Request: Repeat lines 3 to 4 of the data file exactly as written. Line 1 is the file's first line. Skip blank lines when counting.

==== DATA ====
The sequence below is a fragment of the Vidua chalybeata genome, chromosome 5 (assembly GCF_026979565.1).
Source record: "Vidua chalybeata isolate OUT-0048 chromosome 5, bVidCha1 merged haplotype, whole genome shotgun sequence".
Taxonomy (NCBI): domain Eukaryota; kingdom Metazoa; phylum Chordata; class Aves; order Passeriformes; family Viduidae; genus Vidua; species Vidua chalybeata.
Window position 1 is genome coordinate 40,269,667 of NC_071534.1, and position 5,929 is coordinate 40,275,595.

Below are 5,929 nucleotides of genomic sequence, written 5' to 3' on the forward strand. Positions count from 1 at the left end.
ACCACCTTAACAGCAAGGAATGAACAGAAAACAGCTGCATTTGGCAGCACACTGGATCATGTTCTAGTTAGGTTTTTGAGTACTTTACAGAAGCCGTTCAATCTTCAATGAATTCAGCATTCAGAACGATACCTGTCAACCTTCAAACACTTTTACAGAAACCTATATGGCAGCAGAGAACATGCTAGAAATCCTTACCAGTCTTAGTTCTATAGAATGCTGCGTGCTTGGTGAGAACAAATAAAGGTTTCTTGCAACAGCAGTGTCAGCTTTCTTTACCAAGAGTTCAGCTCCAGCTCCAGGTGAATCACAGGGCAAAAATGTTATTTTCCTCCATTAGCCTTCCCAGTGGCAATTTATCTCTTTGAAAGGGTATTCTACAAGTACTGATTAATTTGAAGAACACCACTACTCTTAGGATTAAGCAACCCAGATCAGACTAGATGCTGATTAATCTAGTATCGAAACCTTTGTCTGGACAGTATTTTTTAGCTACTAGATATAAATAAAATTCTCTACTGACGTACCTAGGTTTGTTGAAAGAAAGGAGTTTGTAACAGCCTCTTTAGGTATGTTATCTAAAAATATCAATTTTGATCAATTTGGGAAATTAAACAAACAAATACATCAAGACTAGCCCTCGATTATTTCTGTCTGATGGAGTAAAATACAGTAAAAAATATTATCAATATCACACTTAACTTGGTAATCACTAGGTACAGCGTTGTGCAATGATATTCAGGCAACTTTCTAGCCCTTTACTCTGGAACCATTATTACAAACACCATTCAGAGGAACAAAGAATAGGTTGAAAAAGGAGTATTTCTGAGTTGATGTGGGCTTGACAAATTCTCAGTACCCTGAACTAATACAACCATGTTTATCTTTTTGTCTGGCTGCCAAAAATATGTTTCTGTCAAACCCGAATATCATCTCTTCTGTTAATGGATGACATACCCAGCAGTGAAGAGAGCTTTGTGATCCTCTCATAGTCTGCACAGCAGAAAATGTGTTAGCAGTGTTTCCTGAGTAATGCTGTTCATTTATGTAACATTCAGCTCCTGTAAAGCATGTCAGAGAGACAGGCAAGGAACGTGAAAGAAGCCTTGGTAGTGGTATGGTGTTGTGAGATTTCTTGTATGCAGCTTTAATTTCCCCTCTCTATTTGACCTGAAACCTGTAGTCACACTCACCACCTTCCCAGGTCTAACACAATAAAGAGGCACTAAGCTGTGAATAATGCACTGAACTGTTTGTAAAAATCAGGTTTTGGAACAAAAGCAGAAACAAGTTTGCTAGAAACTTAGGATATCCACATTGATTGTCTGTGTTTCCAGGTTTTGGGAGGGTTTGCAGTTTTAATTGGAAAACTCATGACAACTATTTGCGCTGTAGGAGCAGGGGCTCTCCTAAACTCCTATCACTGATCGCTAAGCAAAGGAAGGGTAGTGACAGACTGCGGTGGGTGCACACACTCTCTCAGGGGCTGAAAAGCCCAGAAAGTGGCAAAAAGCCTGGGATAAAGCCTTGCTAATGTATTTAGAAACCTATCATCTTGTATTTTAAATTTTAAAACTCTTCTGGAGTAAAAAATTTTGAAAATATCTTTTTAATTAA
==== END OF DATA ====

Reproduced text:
Taxonomy (NCBI): domain Eukaryota; kingdom Metazoa; phylum Chordata; class Aves; order Passeriformes; family Viduidae; genus Vidua; species Vidua chalybeata.
Window position 1 is genome coordinate 40,269,667 of NC_071534.1, and position 5,929 is coordinate 40,275,595.